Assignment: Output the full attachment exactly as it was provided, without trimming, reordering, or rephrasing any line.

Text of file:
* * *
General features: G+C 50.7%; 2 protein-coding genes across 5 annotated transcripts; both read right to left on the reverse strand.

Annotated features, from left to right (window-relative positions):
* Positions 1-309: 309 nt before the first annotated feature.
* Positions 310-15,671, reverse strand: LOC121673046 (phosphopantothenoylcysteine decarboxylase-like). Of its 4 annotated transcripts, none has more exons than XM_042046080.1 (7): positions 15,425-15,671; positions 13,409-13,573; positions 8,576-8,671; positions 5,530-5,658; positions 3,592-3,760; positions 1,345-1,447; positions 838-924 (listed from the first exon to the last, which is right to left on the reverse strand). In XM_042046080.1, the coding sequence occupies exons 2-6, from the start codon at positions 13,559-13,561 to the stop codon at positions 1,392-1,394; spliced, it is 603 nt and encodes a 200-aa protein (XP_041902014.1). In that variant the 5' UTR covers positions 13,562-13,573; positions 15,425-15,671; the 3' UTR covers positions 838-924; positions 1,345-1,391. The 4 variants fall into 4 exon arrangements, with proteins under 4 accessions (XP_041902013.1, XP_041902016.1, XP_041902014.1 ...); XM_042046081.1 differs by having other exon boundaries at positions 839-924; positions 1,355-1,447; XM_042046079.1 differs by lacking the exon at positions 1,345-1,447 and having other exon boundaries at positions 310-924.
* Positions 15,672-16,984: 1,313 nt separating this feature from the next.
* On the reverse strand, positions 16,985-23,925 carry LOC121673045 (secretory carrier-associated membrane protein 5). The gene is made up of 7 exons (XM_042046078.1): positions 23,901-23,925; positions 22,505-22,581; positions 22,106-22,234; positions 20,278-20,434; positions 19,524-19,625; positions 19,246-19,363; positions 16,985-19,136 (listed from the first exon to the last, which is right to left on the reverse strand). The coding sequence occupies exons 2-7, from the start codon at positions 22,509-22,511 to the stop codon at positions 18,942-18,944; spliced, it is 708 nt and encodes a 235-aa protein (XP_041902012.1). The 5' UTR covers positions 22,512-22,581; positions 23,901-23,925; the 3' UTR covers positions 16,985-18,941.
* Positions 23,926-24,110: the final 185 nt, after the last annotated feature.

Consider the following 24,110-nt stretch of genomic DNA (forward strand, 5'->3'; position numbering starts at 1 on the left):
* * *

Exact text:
General features: G+C 50.7%; 2 protein-coding genes across 5 annotated transcripts; both read right to left on the reverse strand.

Annotated features, from left to right (window-relative positions):
* Positions 1-309: 309 nt before the first annotated feature.
* Positions 310-15,671, reverse strand: LOC121673046 (phosphopantothenoylcysteine decarboxylase-like). Of its 4 annotated transcripts, none has more exons than XM_042046080.1 (7): positions 15,425-15,671; positions 13,409-13,573; positions 8,576-8,671; positions 5,530-5,658; positions 3,592-3,760; positions 1,345-1,447; positions 838-924 (listed from the first exon to the last, which is right to left on the reverse strand). In XM_042046080.1, the coding sequence occupies exons 2-6, from the start codon at positions 13,559-13,561 to the stop codon at positions 1,392-1,394; spliced, it is 603 nt and encodes a 200-aa protein (XP_041902014.1). In that variant the 5' UTR covers positions 13,562-13,573; positions 15,425-15,671; the 3' UTR covers positions 838-924; positions 1,345-1,391. The 4 variants fall into 4 exon arrangements, with proteins under 4 accessions (XP_041902013.1, XP_041902016.1, XP_041902014.1 ...); XM_042046081.1 differs by having other exon boundaries at positions 839-924; positions 1,355-1,447; XM_042046079.1 differs by lacking the exon at positions 1,345-1,447 and having other exon boundaries at positions 310-924.
* Positions 15,672-16,984: 1,313 nt separating this feature from the next.
* On the reverse strand, positions 16,985-23,925 carry LOC121673045 (secretory carrier-associated membrane protein 5). The gene is made up of 7 exons (XM_042046078.1): positions 23,901-23,925; positions 22,505-22,581; positions 22,106-22,234; positions 20,278-20,434; positions 19,524-19,625; positions 19,246-19,363; positions 16,985-19,136 (listed from the first exon to the last, which is right to left on the reverse strand). The coding sequence occupies exons 2-7, from the start codon at positions 22,509-22,511 to the stop codon at positions 18,942-18,944; spliced, it is 708 nt and encodes a 235-aa protein (XP_041902012.1). The 5' UTR covers positions 22,512-22,581; positions 23,901-23,925; the 3' UTR covers positions 16,985-18,941.
* Positions 23,926-24,110: the final 185 nt, after the last annotated feature.

Consider the following 24,110-nt stretch of genomic DNA (forward strand, 5'->3'; position numbering starts at 1 on the left):